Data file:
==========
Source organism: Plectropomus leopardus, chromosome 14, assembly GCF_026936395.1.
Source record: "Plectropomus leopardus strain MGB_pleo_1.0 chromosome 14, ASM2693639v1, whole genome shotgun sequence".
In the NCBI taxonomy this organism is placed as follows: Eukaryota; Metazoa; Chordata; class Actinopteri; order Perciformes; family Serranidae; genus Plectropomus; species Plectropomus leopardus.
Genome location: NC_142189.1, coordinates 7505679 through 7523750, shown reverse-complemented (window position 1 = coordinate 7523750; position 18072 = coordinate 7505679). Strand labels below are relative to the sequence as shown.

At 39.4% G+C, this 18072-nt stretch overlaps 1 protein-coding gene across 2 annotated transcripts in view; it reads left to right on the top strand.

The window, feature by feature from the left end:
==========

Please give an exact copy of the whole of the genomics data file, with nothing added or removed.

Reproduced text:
Source organism: Plectropomus leopardus, chromosome 14, assembly GCF_026936395.1.
Source record: "Plectropomus leopardus strain MGB_pleo_1.0 chromosome 14, ASM2693639v1, whole genome shotgun sequence".
In the NCBI taxonomy this organism is placed as follows: Eukaryota; Metazoa; Chordata; class Actinopteri; order Perciformes; family Serranidae; genus Plectropomus; species Plectropomus leopardus.
Genome location: NC_142189.1, coordinates 7505679 through 7523750, shown reverse-complemented (window position 1 = coordinate 7523750; position 18072 = coordinate 7505679). Strand labels below are relative to the sequence as shown.

At 39.4% G+C, this 18072-nt stretch overlaps 1 protein-coding gene across 2 annotated transcripts in view; it reads left to right on the top strand.

The window, feature by feature from the left end: